Tag Archives: G.K. Chesterton

Why Kurzweil is probably right.

 

Some people tell me that I am a pessimist when it comes to technology. Maybe, but part of my job is troubleshooting the future before the future requires troubleshooting. As I have said many times before, I think there are some amazing technologies out there that sound promising and exciting. One that caught my attention this week is the voice interface operating system. If you saw the film Her,  then you know of that which I speak. For many Silicon Valley entrepreneurs, it has been the Holy Grail for some time. A recent WIRED magazine article by David Pierce highlights some of the advancements that are on the cusp of being part of our everyday lives.

Pierce tells how in 1979 during a visit to Xerox PARC, Steve Jobs was blown away by something called a graphic user interface (GUI). Instantly, Jobs knew that the point, click and drag interface was for the masses.

One of the scientists in that Xerox PARC group was a guy named Ron Kaplan who tells Pierce that, “‘The GUI has topped out,’ Kaplan says. ‘It’s so overloaded now.’”

I guess I can relate. Certainly it is a challenge to remember the obscure keyboard commands for every program that you use. One of my mainstays, Autodesk Maya, has so many keyboard options that there is a whole separate interface of hotkeys and menus accessed by (another) keyboard command. Rarely, except for the basics like cut, paste, and delete are these commands or menus the same between software.

If there were a voice interface that could navigate these for you, (perhaps only when you’re stumped), it would be a great addition. But the digital entrepreneurs racing in this direction, according to Pierce are going much further. They are looking, “to create the best voice-based artificial-intelligence assistant in the world.”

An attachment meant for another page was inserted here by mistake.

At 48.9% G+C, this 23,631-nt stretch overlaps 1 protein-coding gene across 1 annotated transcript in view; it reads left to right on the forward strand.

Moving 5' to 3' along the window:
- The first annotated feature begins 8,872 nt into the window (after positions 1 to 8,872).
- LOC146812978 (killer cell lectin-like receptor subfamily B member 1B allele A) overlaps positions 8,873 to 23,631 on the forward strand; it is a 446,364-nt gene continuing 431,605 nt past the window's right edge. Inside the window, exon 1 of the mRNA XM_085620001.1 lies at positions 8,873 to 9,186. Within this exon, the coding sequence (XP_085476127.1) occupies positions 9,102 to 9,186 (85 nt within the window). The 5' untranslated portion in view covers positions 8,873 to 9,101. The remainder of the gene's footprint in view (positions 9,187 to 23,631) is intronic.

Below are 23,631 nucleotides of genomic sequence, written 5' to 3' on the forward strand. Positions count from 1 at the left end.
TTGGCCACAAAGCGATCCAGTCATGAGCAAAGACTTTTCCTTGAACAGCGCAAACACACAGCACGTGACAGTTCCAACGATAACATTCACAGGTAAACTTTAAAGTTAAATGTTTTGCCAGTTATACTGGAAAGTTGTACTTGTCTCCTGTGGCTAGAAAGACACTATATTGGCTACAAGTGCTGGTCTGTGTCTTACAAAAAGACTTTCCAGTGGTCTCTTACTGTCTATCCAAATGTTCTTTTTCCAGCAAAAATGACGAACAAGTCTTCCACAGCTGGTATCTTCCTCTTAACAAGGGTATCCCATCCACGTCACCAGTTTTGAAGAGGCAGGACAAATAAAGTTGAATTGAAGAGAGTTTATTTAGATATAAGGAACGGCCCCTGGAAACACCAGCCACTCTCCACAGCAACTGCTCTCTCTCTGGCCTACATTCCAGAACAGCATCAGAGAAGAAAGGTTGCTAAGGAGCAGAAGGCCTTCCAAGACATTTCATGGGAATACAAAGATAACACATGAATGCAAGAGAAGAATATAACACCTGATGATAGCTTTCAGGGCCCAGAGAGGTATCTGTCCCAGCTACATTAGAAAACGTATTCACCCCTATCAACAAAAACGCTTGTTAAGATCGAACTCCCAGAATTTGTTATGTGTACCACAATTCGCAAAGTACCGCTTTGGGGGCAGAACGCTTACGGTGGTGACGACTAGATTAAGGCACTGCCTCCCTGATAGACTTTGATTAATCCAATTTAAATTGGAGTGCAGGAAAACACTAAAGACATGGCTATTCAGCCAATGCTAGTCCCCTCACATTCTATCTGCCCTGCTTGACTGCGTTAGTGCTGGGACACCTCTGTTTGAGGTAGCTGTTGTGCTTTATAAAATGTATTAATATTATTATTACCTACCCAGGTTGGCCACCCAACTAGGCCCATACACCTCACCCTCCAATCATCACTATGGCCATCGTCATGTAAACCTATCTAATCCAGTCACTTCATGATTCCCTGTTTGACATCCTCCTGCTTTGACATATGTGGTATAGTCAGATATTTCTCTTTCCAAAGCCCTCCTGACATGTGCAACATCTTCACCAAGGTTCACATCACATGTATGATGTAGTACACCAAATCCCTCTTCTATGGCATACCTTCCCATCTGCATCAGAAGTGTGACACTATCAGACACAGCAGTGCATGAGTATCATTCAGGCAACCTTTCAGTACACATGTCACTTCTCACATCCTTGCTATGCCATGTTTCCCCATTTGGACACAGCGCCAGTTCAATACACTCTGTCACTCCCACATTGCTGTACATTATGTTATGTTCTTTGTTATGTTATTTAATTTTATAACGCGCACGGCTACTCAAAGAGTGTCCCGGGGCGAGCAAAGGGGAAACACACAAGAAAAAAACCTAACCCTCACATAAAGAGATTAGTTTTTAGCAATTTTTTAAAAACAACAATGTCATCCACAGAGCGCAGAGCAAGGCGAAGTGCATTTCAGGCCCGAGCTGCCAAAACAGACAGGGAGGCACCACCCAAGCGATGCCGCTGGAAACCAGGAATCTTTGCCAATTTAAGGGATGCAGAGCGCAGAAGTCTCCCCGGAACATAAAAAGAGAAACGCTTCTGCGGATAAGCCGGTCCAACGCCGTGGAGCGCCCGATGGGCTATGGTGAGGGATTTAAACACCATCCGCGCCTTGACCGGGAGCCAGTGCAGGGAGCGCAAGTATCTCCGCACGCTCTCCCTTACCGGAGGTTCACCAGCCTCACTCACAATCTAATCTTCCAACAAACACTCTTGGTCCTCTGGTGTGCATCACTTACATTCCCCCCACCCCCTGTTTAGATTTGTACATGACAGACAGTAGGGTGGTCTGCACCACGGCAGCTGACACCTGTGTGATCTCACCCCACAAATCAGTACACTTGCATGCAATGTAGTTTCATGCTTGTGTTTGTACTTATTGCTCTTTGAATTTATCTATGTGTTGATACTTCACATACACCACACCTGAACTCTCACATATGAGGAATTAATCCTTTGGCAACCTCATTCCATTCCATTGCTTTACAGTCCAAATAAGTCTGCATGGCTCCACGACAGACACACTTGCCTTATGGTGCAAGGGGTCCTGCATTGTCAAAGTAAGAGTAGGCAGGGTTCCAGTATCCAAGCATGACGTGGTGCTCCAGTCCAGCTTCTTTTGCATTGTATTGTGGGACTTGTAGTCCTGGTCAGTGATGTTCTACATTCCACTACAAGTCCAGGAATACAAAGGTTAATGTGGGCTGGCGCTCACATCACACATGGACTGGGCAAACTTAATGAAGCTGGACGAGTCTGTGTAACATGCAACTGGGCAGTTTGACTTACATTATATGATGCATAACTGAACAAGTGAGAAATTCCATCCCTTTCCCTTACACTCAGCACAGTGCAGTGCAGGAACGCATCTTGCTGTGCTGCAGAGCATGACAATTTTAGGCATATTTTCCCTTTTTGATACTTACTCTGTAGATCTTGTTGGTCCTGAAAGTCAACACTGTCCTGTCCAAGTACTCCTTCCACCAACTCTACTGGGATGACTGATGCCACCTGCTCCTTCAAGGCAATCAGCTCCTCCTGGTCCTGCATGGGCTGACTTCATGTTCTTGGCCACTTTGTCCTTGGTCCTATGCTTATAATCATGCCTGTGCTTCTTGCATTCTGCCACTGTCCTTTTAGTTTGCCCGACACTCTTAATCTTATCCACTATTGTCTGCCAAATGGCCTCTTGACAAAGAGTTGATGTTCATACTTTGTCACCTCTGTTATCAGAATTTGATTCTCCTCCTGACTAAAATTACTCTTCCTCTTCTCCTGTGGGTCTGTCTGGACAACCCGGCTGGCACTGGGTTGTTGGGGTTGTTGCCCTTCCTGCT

The article mentions one such app called Hound. It not only answers questions faster than Siri but with remarkably less overt information. For example, you could ask two different questions about two different places and then ask, “How many miles between those two?”  It reads between the lines and fills in the gaps. If it could see, I’m guessing it could read a graphic novel and know what’s going on.

Apparently there are quite a few well-funded efforts racing in this direction.  As Pierce says,

“It’s a classic story of technological convergence: Advances in processing power, speech recognition, mobile connectivity, cloud computing, and neural networks have all surged to a critical mass at roughly the same time. These tools are finally good enough, cheap enough, and accessible enough to make the conversational interface real—and ubiquitous.”

That’s just one of the reasons why I think Kurzweil is probably right in his Law of Accelerating Returns. (You can read about it on Kurzweil’s site of read a previous blog – one of many). Convergence is the way technology leaps forward. Supporting technologies enable formerly impossible things to become suddenly possible.

Pierce goes on to talk about a gadget called Alexa, which is now a device known as  Amazon Echo, which uses something called Alexa Voice Service. The Echo is a, a black tube with flashing blue LEDs designed to sit in some central location in your space. There, it answers questions and assists in your everyday life. Pierce got to live with the beta version.

“In just the seven months between its initial beta launch and its public release in 2015, Alexa went from cute but infuriating to genuinely, consistently useful. I got to know it, and it got to know me… This gets at a deeper truth about conversational tech: You only discover its capabilities in the course of a personal relationship with it.”

Hence, part of developer’s challenge is making an engaging, likable, and maybe even charming assistant.

But Pierce closes the article with realization that such an agent is

“…only fully useful when it’s everywhere when it can get to know you in multiple contexts—learning your habits, your likes and dislikes, your routine and schedule. The way to get there is to have your AI colonize as many apps and devices as possible.”